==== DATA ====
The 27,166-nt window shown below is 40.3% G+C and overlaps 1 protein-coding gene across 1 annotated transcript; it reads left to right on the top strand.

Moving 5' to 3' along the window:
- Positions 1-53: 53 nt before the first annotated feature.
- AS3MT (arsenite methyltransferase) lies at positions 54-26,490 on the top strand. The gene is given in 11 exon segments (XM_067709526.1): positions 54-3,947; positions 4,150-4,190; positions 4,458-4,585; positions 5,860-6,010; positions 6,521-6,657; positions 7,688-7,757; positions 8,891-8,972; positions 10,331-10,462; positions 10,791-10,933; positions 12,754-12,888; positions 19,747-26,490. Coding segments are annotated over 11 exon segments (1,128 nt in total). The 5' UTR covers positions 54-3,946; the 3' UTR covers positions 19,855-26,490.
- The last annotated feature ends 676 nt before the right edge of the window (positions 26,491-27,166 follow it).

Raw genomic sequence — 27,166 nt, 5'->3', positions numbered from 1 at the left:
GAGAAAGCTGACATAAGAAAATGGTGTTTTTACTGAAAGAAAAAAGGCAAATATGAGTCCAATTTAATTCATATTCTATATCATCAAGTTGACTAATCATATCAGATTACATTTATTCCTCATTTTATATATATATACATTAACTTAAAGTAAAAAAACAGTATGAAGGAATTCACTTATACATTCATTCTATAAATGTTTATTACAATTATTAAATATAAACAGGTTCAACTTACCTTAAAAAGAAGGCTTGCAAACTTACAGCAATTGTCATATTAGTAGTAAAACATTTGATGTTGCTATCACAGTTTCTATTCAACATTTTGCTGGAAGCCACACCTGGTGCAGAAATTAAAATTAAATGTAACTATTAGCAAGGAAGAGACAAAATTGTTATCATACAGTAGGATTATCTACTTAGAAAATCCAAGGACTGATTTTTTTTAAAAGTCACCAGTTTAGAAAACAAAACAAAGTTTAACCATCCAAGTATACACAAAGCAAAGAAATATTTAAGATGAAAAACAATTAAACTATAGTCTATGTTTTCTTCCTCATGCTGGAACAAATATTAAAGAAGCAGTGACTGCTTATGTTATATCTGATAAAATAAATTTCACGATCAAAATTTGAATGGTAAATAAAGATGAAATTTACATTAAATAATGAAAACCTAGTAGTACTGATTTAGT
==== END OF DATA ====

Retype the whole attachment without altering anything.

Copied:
The 27,166-nt window shown below is 40.3% G+C and overlaps 1 protein-coding gene across 1 annotated transcript; it reads left to right on the top strand.

Moving 5' to 3' along the window:
- Positions 1-53: 53 nt before the first annotated feature.
- AS3MT (arsenite methyltransferase) lies at positions 54-26,490 on the top strand. The gene is given in 11 exon segments (XM_067709526.1): positions 54-3,947; positions 4,150-4,190; positions 4,458-4,585; positions 5,860-6,010; positions 6,521-6,657; positions 7,688-7,757; positions 8,891-8,972; positions 10,331-10,462; positions 10,791-10,933; positions 12,754-12,888; positions 19,747-26,490. Coding segments are annotated over 11 exon segments (1,128 nt in total). The 5' UTR covers positions 54-3,946; the 3' UTR covers positions 19,855-26,490.
- The last annotated feature ends 676 nt before the right edge of the window (positions 26,491-27,166 follow it).

Raw genomic sequence — 27,166 nt, 5'->3', positions numbered from 1 at the left:
GAGAAAGCTGACATAAGAAAATGGTGTTTTTACTGAAAGAAAAAAGGCAAATATGAGTCCAATTTAATTCATATTCTATATCATCAAGTTGACTAATCATATCAGATTACATTTATTCCTCATTTTATATATATATACATTAACTTAAAGTAAAAAAACAGTATGAAGGAATTCACTTATACATTCATTCTATAAATGTTTATTACAATTATTAAATATAAACAGGTTCAACTTACCTTAAAAAGAAGGCTTGCAAACTTACAGCAATTGTCATATTAGTAGTAAAACATTTGATGTTGCTATCACAGTTTCTATTCAACATTTTGCTGGAAGCCACACCTGGTGCAGAAATTAAAATTAAATGTAACTATTAGCAAGGAAGAGACAAAATTGTTATCATACAGTAGGATTATCTACTTAGAAAATCCAAGGACTGATTTTTTTTAAAAGTCACCAGTTTAGAAAACAAAACAAAGTTTAACCATCCAAGTATACACAAAGCAAAGAAATATTTAAGATGAAAAACAATTAAACTATAGTCTATGTTTTCTTCCTCATGCTGGAACAAATATTAAAGAAGCAGTGACTGCTTATGTTATATCTGATAAAATAAATTTCACGATCAAAATTTGAATGGTAAATAAAGATGAAATTTACATTAAATAATGAAAACCTAGTAGTACTGATTTAGT